Loudmouth Soup

DINNER AT EIGHT Bell awaits the evening's final course.
DINNER AT EIGHT Bell awaits the evening's final course.

Time Out says

Adam Watstein's pitch probably went something like "It's Curb Your Enthusiasm meets The Anniversary Party, with a smidgen of The Player." But he forgot to mention that his project would have none of their charm. The back story is intriguing, though. The film was entirely improvised by a seven-member cast; each actor was given a set of "objectives," and no second takes were allowed. After eight consecutive hours of shooting, a movie was born. Unfortunately, it isn't a very good one—this low-budget skewering of Tinseltown is derivative, superficial and way too long, even at just over 90 minutes.

Jason (Mellis) and Catherine (Chapman) are married filmmakers from New York who moved to California after having a hit at Sundance. As they prepare to host their first L.A. dinner party, they bicker about their relationship, their stalled careers and what kind of pasta dish to serve. The guests slowly start to arrive: Keith (James Tupper), a struggling actor; Charlie (Kevin Chamberlin), a shady producer, and his plucky assistant, Kim (Kit Pongetti); and Blake (Bell), a has-been Parker Posey type. Although everyone is ostensibly there for pleasure, it's all pretense, and as the night wears on they flirt and fight, make and break deals, and discuss their tangled pasts—everyone's basically screwed everyone else, both literally and figuratively.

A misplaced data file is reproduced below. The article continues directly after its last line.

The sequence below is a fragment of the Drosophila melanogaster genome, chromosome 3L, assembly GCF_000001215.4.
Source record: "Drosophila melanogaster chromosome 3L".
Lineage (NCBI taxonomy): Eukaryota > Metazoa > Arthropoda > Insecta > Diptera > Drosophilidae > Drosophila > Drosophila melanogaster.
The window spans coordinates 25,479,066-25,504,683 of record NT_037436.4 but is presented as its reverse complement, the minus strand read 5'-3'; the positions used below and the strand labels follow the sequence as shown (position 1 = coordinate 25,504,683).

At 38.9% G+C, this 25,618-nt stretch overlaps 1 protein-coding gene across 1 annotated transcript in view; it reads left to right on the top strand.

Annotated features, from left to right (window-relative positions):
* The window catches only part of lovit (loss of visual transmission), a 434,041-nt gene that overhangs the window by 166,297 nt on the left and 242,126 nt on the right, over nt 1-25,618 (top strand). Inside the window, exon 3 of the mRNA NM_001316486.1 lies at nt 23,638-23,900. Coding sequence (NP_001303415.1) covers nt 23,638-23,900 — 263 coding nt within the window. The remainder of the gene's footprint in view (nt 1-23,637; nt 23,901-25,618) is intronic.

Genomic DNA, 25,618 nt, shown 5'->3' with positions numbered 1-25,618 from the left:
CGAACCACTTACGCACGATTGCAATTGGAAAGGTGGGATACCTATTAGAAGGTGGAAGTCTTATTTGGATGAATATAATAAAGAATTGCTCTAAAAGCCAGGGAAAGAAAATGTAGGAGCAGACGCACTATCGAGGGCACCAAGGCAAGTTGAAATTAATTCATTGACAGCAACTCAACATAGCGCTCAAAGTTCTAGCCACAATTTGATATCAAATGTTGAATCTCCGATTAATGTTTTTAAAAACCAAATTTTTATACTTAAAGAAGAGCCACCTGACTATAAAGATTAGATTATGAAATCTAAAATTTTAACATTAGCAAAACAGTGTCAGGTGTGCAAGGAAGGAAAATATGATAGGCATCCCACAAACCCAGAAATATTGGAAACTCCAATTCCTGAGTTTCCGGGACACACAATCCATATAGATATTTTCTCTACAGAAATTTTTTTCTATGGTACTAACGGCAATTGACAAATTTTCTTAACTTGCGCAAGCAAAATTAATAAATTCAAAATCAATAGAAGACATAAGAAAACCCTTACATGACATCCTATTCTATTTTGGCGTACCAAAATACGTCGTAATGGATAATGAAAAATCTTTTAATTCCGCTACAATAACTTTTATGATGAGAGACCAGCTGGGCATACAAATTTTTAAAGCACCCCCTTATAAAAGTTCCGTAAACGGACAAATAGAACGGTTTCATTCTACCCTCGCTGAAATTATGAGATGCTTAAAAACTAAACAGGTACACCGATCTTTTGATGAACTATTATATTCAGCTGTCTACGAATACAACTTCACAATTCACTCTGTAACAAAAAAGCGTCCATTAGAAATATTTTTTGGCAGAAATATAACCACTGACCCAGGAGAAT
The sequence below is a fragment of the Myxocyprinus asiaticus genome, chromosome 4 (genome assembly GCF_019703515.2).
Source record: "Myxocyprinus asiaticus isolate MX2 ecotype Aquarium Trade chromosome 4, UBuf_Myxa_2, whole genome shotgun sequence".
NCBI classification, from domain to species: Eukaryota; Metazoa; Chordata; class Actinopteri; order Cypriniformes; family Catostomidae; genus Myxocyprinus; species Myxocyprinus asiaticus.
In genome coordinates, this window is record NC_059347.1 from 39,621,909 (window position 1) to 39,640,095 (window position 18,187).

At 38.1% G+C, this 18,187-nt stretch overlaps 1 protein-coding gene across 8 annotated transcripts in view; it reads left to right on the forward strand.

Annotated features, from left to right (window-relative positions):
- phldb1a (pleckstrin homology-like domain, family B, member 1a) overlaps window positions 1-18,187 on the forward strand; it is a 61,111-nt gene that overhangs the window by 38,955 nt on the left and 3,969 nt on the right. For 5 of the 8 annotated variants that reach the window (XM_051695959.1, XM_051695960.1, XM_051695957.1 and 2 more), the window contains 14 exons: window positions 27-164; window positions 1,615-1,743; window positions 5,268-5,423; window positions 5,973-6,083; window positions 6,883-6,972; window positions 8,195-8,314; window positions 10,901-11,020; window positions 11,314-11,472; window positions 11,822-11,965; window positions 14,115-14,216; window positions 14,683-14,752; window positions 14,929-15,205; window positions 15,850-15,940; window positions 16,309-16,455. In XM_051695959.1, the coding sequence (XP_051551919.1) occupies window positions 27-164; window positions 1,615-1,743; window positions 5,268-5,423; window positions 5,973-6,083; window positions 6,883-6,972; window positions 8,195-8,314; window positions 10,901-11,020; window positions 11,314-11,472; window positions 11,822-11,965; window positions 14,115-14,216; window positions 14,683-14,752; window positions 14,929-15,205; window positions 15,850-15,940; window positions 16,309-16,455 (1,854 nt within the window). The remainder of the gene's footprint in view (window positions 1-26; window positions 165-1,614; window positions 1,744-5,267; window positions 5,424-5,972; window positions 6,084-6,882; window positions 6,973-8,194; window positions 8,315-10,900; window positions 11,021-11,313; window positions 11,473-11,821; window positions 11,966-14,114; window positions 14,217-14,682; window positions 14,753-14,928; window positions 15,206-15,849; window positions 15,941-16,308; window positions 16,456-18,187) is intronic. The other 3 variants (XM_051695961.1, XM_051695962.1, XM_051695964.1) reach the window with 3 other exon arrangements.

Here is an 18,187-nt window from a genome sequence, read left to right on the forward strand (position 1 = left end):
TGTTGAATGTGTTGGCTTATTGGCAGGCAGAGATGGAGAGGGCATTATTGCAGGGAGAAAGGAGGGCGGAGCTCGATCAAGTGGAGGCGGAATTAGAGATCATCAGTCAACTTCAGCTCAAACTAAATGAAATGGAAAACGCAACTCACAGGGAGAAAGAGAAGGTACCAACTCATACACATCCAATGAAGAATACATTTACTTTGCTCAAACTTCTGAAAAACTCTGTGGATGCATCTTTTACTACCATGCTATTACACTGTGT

Although the acting is fine and some of the lines are amusing, Loudmouth Soup fails to offer any new insights into the human condition in Hollywood, and doesn't even have celebrity cameos to keep it interesting. (Opens Thu; Pioneer Theater.)
Raven Snook



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